Some will be amused by this, and I suppose some will even be outraged. But there is just something special about the new iPad Air.

I wasn’t planning to write about the iPad Air. I mentioned it last week in New Year, New Travel Tech (Premium), in which I described a few of the travel and tech items that I recently purchased now that my wife and I are vaccinated and travel can happen again. And it will pop up in future “What I Use” columns, of course. But what can I possibly add to this discussion? I use the iPad only for entertainment (or “content consumption”) purposes, meaning reading and watching videos, mostly. So, much of the magic of this device, from its ability to replace a laptop, sort of, to its Apple Pencil 2 support, is just not of much interest to me day-to-day.


Epic accuses Apple of using security as a pretext, enabling fraud

Today saw the publication of court filings by both Apple and Epic Games, and in them we see that Epic accuses Apple of using app security as a “pretext” for its commission. The company also argues that Apple enables fraud by app users.

In the run-up to the antitrust trial between the two companies, both sides were required to submit documents known as Findings of Fact and Conclusions of Law. Each company presents the facts it considers relevant to the case, and the legal arguments on which it intends to rely …

This follows disclosure of documents by each side, as well as depositions, in which lawyers from one side get to question witnesses from the opposition.

We earlier summarized Apple’s side of the case. The Cupertino company argues that developers are free to create apps for a wide range of devices, as well as web apps, and therefore Apple has no monopoly powers. Apple goes on to say that Epic created a PR campaign designed to make Apple look bad in the eyes of both developers and the public.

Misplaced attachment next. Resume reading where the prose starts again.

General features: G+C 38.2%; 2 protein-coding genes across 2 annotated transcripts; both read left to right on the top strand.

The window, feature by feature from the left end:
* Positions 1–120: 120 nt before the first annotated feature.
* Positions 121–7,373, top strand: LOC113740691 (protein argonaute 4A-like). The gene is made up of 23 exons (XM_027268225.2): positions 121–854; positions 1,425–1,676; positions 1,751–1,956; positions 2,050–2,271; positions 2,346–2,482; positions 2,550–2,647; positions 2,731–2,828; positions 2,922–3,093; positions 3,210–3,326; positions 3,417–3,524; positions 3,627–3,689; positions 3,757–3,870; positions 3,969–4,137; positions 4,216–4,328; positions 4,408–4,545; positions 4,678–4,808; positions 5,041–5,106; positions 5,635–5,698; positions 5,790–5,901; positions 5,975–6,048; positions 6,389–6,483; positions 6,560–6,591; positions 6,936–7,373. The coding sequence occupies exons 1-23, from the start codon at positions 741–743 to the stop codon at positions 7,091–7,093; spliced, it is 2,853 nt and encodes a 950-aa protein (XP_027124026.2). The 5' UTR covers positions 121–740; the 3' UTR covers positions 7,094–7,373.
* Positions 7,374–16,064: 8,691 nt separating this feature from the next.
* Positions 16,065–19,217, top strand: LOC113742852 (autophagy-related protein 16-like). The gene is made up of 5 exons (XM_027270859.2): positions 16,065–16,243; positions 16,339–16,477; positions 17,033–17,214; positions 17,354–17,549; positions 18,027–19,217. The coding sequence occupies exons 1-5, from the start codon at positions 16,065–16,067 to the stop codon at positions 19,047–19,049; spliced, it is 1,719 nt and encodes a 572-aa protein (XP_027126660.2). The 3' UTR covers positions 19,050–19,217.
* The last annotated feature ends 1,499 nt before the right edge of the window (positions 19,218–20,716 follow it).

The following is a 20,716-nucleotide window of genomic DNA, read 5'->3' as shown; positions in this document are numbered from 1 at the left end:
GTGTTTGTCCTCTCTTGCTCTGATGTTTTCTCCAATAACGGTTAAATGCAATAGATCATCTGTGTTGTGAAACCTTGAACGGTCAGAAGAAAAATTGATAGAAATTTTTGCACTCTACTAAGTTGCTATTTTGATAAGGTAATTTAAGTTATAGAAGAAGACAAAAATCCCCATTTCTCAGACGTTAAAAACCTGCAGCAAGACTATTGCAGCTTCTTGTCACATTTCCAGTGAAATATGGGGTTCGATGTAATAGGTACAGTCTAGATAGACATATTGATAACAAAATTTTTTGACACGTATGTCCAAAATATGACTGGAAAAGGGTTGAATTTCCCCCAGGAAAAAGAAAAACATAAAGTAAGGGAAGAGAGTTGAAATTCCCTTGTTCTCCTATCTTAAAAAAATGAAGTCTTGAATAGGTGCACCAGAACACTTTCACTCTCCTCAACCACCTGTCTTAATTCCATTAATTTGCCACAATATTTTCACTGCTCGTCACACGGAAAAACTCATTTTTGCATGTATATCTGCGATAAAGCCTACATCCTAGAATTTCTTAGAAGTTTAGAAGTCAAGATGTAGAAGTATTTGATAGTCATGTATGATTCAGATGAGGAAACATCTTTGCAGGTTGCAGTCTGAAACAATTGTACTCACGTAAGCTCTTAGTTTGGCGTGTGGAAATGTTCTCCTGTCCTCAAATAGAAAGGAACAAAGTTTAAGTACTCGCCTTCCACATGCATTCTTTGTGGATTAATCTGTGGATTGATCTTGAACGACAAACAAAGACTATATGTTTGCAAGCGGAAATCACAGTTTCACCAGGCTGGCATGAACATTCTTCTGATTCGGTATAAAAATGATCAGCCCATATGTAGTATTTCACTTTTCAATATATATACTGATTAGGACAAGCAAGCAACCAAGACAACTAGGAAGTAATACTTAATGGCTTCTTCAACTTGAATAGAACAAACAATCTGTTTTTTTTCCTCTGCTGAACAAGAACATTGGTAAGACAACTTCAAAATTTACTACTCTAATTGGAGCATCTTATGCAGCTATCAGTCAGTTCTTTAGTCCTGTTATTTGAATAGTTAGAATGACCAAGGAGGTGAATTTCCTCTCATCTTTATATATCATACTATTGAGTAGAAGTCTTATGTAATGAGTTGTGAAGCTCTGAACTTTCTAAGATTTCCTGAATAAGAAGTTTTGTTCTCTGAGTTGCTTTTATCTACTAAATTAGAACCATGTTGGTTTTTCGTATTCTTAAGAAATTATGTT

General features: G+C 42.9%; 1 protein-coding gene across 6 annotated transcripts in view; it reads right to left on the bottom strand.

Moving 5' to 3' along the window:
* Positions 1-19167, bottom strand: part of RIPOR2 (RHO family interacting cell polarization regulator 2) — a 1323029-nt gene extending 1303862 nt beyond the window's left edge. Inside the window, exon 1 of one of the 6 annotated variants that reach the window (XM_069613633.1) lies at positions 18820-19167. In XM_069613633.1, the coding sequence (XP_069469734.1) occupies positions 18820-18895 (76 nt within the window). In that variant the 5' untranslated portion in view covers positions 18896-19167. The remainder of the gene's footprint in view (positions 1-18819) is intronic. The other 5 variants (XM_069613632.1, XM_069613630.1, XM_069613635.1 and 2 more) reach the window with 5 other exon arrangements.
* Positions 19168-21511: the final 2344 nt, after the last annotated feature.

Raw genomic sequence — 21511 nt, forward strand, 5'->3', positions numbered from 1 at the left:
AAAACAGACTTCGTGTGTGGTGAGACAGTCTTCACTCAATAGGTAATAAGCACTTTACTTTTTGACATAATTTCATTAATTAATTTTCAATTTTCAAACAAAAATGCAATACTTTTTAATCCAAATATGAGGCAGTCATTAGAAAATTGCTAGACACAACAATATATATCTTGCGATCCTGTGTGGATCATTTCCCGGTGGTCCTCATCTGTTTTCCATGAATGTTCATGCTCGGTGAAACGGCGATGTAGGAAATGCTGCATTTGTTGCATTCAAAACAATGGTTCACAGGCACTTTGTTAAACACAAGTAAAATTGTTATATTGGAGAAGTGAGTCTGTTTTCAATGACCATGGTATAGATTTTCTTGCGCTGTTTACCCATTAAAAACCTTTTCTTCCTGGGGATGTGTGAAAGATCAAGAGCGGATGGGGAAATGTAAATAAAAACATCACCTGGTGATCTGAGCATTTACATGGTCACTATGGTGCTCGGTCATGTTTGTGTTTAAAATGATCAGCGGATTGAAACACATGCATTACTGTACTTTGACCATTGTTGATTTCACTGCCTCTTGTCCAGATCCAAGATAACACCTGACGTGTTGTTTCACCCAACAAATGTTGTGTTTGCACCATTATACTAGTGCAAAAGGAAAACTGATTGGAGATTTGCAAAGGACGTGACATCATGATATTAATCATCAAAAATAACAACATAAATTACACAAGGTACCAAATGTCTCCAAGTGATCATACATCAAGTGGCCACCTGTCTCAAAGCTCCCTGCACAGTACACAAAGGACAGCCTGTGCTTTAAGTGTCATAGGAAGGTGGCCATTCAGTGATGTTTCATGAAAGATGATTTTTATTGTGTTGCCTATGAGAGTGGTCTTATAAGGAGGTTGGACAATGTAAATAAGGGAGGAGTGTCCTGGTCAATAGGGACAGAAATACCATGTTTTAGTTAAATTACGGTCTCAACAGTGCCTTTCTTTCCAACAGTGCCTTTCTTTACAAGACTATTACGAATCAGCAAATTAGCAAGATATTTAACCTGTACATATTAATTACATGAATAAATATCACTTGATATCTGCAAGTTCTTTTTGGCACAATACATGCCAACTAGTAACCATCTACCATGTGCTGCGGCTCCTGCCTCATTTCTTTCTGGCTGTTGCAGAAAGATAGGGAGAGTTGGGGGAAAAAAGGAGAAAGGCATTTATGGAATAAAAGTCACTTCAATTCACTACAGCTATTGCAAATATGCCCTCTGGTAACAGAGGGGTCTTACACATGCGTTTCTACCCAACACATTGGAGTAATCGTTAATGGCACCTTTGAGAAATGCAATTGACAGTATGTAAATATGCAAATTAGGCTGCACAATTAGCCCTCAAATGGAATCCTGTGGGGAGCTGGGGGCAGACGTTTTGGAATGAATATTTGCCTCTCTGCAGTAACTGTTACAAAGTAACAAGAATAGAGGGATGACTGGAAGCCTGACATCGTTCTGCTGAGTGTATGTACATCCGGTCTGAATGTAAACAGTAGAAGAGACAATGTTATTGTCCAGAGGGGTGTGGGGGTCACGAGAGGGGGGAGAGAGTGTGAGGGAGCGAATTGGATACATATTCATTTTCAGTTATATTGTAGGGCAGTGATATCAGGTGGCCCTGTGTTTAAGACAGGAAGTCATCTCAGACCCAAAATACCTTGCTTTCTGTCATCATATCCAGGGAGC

According to Apple, Epic Games has hired PR firms in 2019 to work on a media strategy called “Project Liberty” aimed at portraying Apple “as the bad guy.” In October 2020, Judge Yvonne Rogers had concerns that Epic knew exactly what they were doing with the controversial Fortnite update, so this doesn’t come as a surprise.

Epic makes four main arguments against Apple.

Ecosystem lock-in

While Apple claims there are many app markets, Epic argues that iOS is a key market in its own right, as there are many customers who can only be reached on this platform. Epic accuses Apple of going to great lengths to ensure this is the case.

It seems Epic did manage to track down Scott Forstall’s phone number and depose him, as the former iOS senior vice president is cited as the source of one piece of evidence presented.

In an agenda for a 2010 executive team meeting, Apple founder and late CEO Steve Jobs wrote that he wanted to “tie all of our products together, so [Apple] further lock[s] customers into [its] ecosystem” [Forstall]

Eddy Cue also talked about what Apple does “to get people hooked to the ecosystem,” and Epic also presents evidence that this is…